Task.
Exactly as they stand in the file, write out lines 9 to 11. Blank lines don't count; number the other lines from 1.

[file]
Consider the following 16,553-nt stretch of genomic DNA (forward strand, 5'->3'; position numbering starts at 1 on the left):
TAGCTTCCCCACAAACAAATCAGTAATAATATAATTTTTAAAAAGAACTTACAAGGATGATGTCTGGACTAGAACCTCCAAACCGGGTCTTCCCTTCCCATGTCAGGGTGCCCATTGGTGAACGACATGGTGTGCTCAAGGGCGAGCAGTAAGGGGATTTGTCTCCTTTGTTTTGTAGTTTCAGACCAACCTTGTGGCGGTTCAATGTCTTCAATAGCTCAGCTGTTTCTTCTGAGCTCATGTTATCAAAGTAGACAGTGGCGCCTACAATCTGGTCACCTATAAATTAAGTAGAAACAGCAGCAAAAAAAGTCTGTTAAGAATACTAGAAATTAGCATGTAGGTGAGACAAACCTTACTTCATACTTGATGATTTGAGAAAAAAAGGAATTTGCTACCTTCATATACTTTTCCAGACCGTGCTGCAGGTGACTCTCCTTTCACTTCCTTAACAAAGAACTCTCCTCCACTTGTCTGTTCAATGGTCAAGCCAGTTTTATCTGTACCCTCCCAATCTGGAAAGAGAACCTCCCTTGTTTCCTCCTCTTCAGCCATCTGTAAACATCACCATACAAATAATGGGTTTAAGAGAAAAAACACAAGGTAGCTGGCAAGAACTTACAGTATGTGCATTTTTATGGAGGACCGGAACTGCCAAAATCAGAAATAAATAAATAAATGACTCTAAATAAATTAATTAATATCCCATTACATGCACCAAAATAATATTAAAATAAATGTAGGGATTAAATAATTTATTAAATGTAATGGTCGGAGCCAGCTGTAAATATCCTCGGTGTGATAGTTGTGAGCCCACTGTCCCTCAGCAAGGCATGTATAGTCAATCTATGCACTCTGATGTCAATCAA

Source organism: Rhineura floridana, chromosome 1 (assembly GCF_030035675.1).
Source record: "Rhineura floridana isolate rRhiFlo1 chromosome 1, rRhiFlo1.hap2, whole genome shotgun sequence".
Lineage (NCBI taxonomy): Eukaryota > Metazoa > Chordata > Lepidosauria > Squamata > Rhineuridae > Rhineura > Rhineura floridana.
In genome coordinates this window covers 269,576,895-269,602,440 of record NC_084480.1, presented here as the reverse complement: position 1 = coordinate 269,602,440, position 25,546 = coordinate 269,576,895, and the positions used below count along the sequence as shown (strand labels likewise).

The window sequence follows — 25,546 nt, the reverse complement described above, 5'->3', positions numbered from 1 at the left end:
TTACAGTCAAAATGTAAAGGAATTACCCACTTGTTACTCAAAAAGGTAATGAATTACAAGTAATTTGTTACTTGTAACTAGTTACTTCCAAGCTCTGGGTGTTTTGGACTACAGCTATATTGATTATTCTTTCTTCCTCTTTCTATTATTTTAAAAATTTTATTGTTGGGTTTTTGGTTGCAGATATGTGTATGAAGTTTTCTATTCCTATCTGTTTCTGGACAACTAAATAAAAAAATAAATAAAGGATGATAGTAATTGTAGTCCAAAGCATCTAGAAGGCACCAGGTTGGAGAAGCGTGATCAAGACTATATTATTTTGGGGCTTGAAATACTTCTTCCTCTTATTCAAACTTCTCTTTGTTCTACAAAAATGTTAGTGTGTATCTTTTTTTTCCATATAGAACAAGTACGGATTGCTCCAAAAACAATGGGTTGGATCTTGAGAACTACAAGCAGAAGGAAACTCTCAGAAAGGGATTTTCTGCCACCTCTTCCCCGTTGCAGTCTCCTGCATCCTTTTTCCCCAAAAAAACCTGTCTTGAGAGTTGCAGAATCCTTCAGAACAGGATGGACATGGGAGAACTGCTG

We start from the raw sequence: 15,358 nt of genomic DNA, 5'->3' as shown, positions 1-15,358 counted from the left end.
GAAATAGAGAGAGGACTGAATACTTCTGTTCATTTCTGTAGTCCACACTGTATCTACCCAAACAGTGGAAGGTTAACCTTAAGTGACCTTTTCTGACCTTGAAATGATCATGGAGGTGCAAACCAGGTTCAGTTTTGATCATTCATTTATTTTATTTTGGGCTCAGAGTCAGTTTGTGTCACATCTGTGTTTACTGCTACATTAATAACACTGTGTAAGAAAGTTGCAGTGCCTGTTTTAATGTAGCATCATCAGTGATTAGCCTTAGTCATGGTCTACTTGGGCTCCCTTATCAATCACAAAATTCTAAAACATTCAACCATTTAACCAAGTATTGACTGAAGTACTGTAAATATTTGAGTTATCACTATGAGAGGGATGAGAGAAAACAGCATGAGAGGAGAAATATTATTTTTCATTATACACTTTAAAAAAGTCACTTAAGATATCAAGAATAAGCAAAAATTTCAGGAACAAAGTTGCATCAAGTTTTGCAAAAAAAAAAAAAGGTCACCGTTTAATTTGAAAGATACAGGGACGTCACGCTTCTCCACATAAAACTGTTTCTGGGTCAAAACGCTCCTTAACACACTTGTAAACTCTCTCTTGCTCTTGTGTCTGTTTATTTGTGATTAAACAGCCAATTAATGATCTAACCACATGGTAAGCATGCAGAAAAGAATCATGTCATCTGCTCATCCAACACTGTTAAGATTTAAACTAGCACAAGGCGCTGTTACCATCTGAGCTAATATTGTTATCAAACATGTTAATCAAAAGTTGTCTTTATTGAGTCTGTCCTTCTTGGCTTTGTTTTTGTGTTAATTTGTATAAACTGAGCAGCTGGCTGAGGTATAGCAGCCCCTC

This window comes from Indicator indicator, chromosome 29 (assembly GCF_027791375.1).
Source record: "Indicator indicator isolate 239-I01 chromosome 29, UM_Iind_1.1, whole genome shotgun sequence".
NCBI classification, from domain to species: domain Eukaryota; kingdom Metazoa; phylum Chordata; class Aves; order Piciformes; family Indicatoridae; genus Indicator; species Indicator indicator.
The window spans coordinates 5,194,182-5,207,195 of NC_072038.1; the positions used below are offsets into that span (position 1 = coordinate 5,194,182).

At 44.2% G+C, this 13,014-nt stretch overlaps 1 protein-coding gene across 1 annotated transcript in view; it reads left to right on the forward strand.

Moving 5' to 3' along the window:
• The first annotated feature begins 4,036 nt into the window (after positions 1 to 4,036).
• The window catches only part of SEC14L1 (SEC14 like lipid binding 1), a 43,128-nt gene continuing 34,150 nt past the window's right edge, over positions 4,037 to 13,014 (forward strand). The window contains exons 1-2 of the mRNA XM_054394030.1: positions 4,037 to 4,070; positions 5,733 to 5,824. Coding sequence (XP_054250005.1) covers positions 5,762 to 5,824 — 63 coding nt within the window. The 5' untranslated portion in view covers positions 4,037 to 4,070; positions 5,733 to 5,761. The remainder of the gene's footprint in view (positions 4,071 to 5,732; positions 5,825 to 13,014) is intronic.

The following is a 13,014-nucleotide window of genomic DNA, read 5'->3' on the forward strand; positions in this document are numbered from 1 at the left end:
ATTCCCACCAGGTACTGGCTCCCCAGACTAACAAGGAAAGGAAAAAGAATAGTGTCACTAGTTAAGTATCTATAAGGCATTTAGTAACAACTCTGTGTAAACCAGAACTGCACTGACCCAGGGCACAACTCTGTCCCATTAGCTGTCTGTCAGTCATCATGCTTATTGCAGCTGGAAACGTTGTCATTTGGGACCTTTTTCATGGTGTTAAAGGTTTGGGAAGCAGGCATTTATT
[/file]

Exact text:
We start from the raw sequence: 15,358 nt of genomic DNA, 5'->3' as shown, positions 1-15,358 counted from the left end.
GAAATAGAGAGAGGACTGAATACTTCTGTTCATTTCTGTAGTCCACACTGTATCTACCCAAACAGTGGAAGGTTAACCTTAAGTGACCTTTTCTGACCTTGAAATGATCATGGAGGTGCAAACCAGGTTCAGTTTTGATCATTCATTTATTTTATTTTGGGCTCAGAGTCAGTTTGTGTCACATCTGTGTTTACTGCTACATTAATAACACTGTGTAAGAAAGTTGCAGTGCCTGTTTTAATGTAGCATCATCAGTGATTAGCCTTAGTCATGGTCTACTTGGGCTCCCTTATCAATCACAAAATTCTAAAACATTCAACCATTTAACCAAGTATTGACTGAAGTACTGTAAATATTTGAGTTATCACTATGAGAGGGATGAGAGAAAACAGCATGAGAGGAGAAATATTATTTTTCATTATACACTTTAAAAAAGTCACTTAAGATATCAAGAATAAGCAAAAATTTCAGGAACAAAGTTGCATCAAGTTTTGCAAAAAAAAAAAAAGGTCACCGTTTAATTTGAAAGATACAGGGACGTCACGCTTCTCCACATAAAACTGTTTCTGGGTCAAAACGCTCCTTAACACACTTGTAAACTCTCTCTTGCTCTTGTGTCTGTTTATTTGTGATTAAACAGCCAATTAATGATCTAACCACATGGTAAGCATGCAGAAAAGAATCATGTCATCTGCTCATCCAACACTGTTAAGATTTAAACTAGCACAAGGCGCTGTTACCATCTGAGCTAATATTGTTATCAAACATGTTAATCAAAAGTTGTCTTTATTGAGTCTGTCCTTCTTGGCTTTGTTTTTGTGTTAATTTGTATAAACTGAGCAGCTGGCTGAGGTATAGCAGCCCCTC

This window comes from Indicator indicator, chromosome 29 (assembly GCF_027791375.1).